There’s a lot of veterans in this league that are selfish, and they don’t really pay it back to try and help guys out. I take a lot of pride in helping guys out,” Davis said.
Now, the 32-year-old is at a point in his career it’s his turn to pay it forward, and Davis didn’t want to be that guy.
“I always said when I was younger, whenever I get to that point in my career I’m going to help as many guys as possible,” Davis said. “Tayshaun (Prince) helped me out a lot. Reggie Evans, my rookie year he was tough on me.
He opened my eyes just to how tough the business is. You’ve got to fight for things and stuff like that.”
Davis sure scrapped his way through these past 11 years, but he feels he’s gotten the most out of his longevity in the NBA. If Mobley, Allen and company can absorb that work ethic and professionalism the Cavaliers as a whole will be better for it.
“I feel like honestly, I’ve tapped into 95-percent of my potential,” Davis said. My whole career I punched the clock, from training camp to the next training camp. I went hard in the summer. I never took this job for granted.”
What he isn’t in a battle for is playing time. Messages from coach-to-player or agent-to-player can be lost in translation, but with a role as clearly defined as the one carved out Davis, one thing is clear: he’s only here to help
“I know my role. I know why I’m here. I don’t expect tom come out and play 20 minutes a night,” he said. “I think when guys realize that they take that message a little different.”
“I’M JUST ME”
While Davis’s role is clearly defined to help this young core grow and come together on the floor, it’s his influence off the court that can also pay dividends.
“He’s not an abrasive personality that people would want to tune out,” Bickerstaff said. “He’s the style of person like big brother who has that rapport and can speak that same language to get the younger guys to listen as the season goes on.”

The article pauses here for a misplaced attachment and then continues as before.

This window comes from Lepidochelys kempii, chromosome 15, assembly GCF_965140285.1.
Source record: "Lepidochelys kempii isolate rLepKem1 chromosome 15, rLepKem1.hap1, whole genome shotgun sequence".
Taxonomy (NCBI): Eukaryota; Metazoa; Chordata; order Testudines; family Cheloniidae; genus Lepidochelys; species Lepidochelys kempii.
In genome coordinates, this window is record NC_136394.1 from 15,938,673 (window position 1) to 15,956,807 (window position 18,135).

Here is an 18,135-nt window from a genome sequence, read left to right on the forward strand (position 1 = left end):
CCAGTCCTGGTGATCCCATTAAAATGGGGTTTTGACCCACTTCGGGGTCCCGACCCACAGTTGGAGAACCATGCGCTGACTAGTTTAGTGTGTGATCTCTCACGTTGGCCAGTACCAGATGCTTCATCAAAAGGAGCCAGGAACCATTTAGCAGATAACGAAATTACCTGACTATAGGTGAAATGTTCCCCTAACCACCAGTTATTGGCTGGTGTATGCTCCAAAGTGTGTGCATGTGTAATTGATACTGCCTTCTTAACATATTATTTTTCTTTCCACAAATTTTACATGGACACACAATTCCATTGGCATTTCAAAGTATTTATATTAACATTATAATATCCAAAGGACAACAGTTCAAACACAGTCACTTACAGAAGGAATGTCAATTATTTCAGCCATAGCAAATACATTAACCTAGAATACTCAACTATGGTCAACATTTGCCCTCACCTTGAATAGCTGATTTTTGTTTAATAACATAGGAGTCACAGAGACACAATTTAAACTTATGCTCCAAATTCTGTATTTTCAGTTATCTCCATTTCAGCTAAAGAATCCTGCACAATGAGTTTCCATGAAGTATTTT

His messages connect because they’re authentic and he speaks from experience. The former first-round pick has ridden the roller coaster of an NBA career.
“I had just finished my rookie deal. I didn’t have a lot of offers that summer. I think I had the Lakers and the Clippers, both for minimum deals,” Davis said. “I think it was a late signing and it was pretty much ‘you make it shake this year, or you’re going to be out of the league.’”
He stuck and he's better for it now. Davis knows these young kids have a lot to more learn and plenty to give. There will undoubtedly be bumps in the road. It helps when you've had someone who's gone through it to lean on.
“A lot of the stuff their parents or their agents or their friends can’t teach them, because they’ve never really been in the situation,” Davis said. “I can help a lot of guys out with all of the stuff I’ve been through.
From contract stuff, to playing, not playing. Everything that comes with the game.”
An 82-game marathon requires a certain appetite and Bickerstaff believes Davis can help facilitate that.
“I was always hungry. Obviously, I wish my career would’ve been better, but that’s everyone. I’m not going to walk around here like ‘I wish I could’ve done this’ or ‘I wish I could’ve done that.’”
But he's got no regrets.
Well, maybe just one.
“Obviously I wish I could’ve had a three-point shot,” Davis said. “But I didn’t. Life goes on.”